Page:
The seniors’ dance market is a potential gold mine for tech entrepreneurs—but pensioners won’t easily part with their pennies

They’re either health-conscious seniors or public nuisances, depending who you ask. But for years, to many internet entrepreneurs, China’s “square-dancing dama,” middle-aged ladies fond of exercising to ear-piercing music, have represented millions of potential consumers—if only they can figure out how to tap the market.

Found formation dancing in the evening in any reasonably open space—public squares, parks, plazas, even basketball courts and parking lots—all across China, the dama are already known for their economic clout. A 2015 study by Fang Hui, founder of a square-dancing startup, stated that there are 80 to 100 million square dancers and over 2 million square-dance teachers in China. Facing an early retirement age, grown-up single children, and rising disposable incomes, these women developed a reputation for “speculating gold” in 2013, once buying over 300 tons in just 10 days. The close-knit congregations of empty-nesters are also hotbeds for P2P lending schemes, stock-trading, and start-up investment using funds pooled together by dancing troupe—as well as personal finance and health product scams.

These stats have attracted entrepreneurs to make money from the dama market in a more systematic way. Chinese media dubbed 2015 as “The First Year of Square Dance Entrepreneurship.” Since 2015, over 60 apps have been launched targeting those regular square dancers, who usually control the purse strings in their families, according to Beijing Daily.

Nearly 1,000 dama dancing in a square in Huai'an, Jiangsu province

Nearly 1,000 dama dancing in a square in Huai’an, Jiangsu province (VCG)

Cai Rongci, a 58-year-old leading dancer of a Wuhan square-dance group, is a loyal user of these apps. Responsible for teaching moves to over 20 dancers in her group, Cai relies on the videos provided by these apps to learn new choreography. “We have no teachers, but there are so many apps where you can find thousands of dances. I learn first, and then teach others,” says Cai.

However, after a short boom age in 2015, the apps left on the market are not as “many.” In 2017, Beijing Daily reported that most square-dance apps have already shifted target or shut down. “In the past two years, more than 60 square-dance apps have been launched, but now only three or four survive,” claimed the newspaper, “The square dancing dama are still there, but it’s more and more difficult to earn money from them.”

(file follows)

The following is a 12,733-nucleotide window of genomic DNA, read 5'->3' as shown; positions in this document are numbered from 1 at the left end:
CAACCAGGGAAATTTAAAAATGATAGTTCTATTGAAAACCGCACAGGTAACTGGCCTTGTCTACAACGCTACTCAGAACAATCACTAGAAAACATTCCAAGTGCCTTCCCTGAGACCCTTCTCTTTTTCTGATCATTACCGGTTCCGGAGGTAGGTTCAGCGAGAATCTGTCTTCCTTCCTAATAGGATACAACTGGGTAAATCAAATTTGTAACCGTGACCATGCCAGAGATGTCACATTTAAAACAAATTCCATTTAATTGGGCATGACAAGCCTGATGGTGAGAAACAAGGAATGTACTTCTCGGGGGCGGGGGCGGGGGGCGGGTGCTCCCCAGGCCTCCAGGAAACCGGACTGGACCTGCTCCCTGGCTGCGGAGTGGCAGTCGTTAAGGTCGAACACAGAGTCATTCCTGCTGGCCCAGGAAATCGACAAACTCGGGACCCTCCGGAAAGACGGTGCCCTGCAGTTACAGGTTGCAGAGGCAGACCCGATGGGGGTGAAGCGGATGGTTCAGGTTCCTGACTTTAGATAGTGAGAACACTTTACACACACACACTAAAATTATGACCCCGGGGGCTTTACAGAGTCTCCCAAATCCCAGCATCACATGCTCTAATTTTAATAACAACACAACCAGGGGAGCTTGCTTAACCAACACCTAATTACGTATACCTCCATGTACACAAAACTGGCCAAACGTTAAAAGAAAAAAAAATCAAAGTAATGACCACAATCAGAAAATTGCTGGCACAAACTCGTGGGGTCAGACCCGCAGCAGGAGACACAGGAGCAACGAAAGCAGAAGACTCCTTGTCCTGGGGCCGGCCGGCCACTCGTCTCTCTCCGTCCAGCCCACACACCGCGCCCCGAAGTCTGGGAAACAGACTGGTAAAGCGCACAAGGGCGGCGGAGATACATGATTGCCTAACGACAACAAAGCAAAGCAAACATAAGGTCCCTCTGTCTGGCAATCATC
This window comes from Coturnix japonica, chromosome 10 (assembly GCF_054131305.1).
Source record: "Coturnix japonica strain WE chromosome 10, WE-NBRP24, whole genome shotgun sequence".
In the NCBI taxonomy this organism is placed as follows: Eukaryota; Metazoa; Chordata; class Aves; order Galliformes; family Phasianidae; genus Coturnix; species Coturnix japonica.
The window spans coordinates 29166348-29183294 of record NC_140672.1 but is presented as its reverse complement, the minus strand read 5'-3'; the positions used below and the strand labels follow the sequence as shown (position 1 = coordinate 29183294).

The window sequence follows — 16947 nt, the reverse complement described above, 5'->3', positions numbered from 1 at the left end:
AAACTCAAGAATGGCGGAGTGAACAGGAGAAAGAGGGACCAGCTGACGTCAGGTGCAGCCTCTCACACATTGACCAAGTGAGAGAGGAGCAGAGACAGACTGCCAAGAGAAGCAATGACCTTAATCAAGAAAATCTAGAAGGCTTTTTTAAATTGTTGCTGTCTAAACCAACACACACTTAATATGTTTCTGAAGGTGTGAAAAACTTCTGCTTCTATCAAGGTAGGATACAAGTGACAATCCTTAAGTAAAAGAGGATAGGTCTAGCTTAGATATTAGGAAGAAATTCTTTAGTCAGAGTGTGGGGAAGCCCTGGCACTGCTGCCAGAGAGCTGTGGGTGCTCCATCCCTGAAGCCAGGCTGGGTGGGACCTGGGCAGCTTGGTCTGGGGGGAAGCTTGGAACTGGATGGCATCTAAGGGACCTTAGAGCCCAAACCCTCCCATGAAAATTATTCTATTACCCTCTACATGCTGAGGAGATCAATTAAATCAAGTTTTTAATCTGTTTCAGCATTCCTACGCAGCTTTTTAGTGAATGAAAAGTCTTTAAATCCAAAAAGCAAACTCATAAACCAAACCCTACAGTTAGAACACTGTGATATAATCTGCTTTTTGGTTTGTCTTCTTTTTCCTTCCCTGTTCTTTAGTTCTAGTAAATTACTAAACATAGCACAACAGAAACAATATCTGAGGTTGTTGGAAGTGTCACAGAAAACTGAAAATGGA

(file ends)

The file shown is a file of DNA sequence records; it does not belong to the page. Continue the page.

Fan Zhaoyin, who founded the app Jiu Ai Square Dance in 2015, was even less optimistic. “There are only two or three companies left in this market,” he says. Though his own company is doing relatively well, Fan admits that the whole industry is experiencing a reshuffle stage.

In 2012, when Fan Zhaoyin was still working for an internet company, he began to think about starting his own business. By chance, he found that “square dance” was an extremely popular search term on search engine Baidu, gathering 100,000 hits in one day. Thus, he and a few friends founded an online square-dance themed forum, and organized dozens of QQ groups for square-dance lovers to communicate. In less than two years, their registered users reached more than 100,000. By 2015, Fan felt it was time to become a full-time square-dance entrepreneur.

Fan was not the only bull on the square-dancing market at that time. CBNData, in cooperation with Alibaba, released a statistical report in 2015, stating that on average, a square dancer spends 437 RMB on dancing, including 62 RMB for dancing shoes, 90 RMB for outfits, 151 RMB for costumes and 50 RMB for accessories. In Fang Hui’s report, the size of the dancing clothes and loudspeakers market was already estimated at over two billion RMB annually; the health-supplement industry, which also regards the dama as a key market, had reached more than 200 billion RMB annually.

Fang, however, became one of the first victims of the difficulties of conquering this audience. Targeting dama who may need mobile devices to learn dances, Fang and his team founded a company called Dafoo, which developed a tablet especially for elders to use to watch square-dance videos. However, with a price of 699 RMB each, sales of Dafoo tablets were only around 2,000 in total. The project failed just18 months after it started.

Other entrepreneurs tried different approaches. In September 2016, live-streaming platform Youban was launched, aiming to build up a mobile-streaming community for the middle-aged and elderly. Youban provided videos of square dances to attract elderly users, but has seemingly stopped updating since February 2017. Another startup, 99 Square Dance, raised tens of millions in funding from Yingke, a major live-streaming platform, but its live broadcasts ceased in last April as well.

It seems dama’s engagement with these apps and their purchasing power had been seriously overestimated.